Feminine hygiene products like sanitary napkins, for example, have absorbent cores which have traditionally been designed to take in a thick, slow flowing fluid. Menstruating women, however, frequently complain of experiencing sudden gushes or surges of menstrual discharge which exits the body as a high volume, short delivery time, insult of fluid. An absorbent core designed to handle, slow moving flow usually has too small a pore structure to rapidly take in these gushes or limited surges of fluid and, as a result, fluid pooling or puddling on the product surface may result. Pooling on the surface can result in runoff or staining of the clothing and is unacceptable to the wearer. Alternatively, absorbent material(s) which have a sufficiently large pore structure to rapidly absorb gushes usually cannot redistribute that fluid to the extreme ends of the product, thus resulting in surge fluid accumulating in the center part of the pad where side leg pressure can cause leaks.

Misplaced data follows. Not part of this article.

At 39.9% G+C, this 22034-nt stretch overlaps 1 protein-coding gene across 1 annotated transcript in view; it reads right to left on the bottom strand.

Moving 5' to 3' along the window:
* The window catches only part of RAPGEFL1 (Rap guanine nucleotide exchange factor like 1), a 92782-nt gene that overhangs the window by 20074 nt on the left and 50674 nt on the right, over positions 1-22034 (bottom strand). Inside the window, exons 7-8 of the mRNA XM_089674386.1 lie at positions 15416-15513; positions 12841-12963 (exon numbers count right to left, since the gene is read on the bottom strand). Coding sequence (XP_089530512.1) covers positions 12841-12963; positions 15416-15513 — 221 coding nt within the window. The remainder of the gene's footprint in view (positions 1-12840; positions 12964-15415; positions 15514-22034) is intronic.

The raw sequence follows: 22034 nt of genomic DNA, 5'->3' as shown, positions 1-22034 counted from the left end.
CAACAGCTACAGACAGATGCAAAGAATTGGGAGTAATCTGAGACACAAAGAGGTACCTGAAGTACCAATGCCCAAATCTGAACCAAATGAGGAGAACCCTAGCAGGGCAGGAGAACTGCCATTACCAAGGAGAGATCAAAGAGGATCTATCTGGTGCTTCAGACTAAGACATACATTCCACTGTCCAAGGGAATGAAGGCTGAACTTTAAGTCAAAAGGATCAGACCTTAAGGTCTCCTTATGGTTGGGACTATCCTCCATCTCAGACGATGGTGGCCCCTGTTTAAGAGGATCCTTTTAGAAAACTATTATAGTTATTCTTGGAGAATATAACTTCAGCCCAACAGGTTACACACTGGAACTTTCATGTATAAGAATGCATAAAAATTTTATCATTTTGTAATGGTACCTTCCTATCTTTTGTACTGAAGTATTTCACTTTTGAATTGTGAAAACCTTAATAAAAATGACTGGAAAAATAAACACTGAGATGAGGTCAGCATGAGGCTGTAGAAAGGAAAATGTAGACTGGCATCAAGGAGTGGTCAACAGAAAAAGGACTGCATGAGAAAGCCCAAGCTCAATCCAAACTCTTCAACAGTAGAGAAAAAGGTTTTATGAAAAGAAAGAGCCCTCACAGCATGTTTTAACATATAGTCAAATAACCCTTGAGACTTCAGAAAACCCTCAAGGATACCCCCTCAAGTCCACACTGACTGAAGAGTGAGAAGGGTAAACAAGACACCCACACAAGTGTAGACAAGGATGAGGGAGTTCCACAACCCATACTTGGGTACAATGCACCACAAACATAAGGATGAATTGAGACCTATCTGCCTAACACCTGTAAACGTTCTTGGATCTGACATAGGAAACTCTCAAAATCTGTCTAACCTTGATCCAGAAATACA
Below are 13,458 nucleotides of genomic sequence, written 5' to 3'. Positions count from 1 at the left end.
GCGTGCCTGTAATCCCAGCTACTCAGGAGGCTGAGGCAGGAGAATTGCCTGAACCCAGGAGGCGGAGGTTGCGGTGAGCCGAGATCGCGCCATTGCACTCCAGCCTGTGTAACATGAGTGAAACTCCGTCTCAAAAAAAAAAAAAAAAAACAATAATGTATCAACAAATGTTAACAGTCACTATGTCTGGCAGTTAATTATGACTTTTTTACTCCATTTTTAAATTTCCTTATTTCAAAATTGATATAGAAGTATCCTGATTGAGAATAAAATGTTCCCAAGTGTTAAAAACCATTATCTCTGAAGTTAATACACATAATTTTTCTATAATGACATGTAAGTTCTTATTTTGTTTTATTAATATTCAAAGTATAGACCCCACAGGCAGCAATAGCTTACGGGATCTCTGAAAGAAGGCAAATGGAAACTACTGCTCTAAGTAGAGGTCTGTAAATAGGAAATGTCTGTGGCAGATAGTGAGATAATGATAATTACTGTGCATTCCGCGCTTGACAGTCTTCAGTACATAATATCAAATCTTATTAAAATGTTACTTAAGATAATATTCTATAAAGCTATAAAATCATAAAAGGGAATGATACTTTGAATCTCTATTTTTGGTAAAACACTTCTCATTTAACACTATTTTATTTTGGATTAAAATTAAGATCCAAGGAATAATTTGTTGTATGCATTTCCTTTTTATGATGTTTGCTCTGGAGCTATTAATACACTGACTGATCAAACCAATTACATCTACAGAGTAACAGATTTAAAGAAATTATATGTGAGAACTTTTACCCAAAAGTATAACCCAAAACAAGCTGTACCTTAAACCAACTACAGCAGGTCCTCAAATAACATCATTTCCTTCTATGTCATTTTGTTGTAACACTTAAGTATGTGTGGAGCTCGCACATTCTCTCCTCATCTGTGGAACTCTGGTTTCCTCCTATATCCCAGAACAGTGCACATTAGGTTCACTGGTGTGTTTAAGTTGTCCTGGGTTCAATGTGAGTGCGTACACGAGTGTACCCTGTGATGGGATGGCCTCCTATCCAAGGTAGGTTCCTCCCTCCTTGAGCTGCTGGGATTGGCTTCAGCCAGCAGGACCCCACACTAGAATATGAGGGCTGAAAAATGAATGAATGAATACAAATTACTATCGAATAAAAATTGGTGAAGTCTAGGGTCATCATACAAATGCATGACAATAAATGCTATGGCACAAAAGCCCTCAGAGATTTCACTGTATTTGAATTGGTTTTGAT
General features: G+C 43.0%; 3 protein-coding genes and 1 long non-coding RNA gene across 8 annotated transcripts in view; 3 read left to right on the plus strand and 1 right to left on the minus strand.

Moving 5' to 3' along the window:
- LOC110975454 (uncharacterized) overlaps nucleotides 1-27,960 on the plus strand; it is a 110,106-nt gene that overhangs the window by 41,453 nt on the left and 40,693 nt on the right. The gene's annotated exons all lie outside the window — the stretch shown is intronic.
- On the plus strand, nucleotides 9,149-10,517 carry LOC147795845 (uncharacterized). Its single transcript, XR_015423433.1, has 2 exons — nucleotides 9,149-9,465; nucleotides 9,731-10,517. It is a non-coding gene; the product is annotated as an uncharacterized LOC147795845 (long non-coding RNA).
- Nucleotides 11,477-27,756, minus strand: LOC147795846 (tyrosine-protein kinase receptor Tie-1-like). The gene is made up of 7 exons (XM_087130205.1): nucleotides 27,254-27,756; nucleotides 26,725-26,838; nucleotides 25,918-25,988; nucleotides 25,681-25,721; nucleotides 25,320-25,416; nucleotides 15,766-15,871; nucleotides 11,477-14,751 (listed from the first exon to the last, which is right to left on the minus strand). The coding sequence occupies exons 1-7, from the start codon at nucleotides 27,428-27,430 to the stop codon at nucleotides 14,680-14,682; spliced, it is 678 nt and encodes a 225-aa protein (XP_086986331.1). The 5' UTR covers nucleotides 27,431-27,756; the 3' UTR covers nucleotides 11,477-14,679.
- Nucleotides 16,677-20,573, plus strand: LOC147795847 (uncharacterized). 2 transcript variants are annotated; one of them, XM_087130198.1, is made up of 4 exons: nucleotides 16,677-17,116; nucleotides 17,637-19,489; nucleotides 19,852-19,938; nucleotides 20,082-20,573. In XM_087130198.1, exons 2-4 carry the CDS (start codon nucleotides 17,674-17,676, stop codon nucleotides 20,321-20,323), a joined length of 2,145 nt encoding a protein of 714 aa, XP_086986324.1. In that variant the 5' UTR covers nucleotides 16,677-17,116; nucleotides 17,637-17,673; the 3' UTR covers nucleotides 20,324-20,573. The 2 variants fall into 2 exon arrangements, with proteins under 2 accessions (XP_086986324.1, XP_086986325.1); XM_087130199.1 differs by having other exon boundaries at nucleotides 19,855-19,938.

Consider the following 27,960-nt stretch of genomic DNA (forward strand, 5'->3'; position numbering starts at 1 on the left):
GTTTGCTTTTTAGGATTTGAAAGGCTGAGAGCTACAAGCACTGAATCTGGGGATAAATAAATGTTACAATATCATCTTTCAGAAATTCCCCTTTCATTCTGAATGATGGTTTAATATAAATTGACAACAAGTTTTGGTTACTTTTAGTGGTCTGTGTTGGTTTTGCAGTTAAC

It is an object of this invention, therefore, to provide an absorbent structure which can rapidly take in sudden surges or gushes of fluid, pull the fluid away from the upper part of the absorbent to achieve a feeling of dryness for the user, redistribute that fluid along the entire length of the structure and release that fluid to other subsequent absorbent layers.

SUMMARY OF THE INVENTION

The objects of the invention are achieved by a fluid management material for personal care products which distributes artificial menses according to the gush/distribution test taught herein such that it has a distribution ratio of at least about 0.06.